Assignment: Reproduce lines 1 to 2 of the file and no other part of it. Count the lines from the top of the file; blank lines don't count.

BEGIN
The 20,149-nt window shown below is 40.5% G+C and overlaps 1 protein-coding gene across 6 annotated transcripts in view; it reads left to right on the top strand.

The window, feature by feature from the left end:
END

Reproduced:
The 20,149-nt window shown below is 40.5% G+C and overlaps 1 protein-coding gene across 6 annotated transcripts in view; it reads left to right on the top strand.

The window, feature by feature from the left end: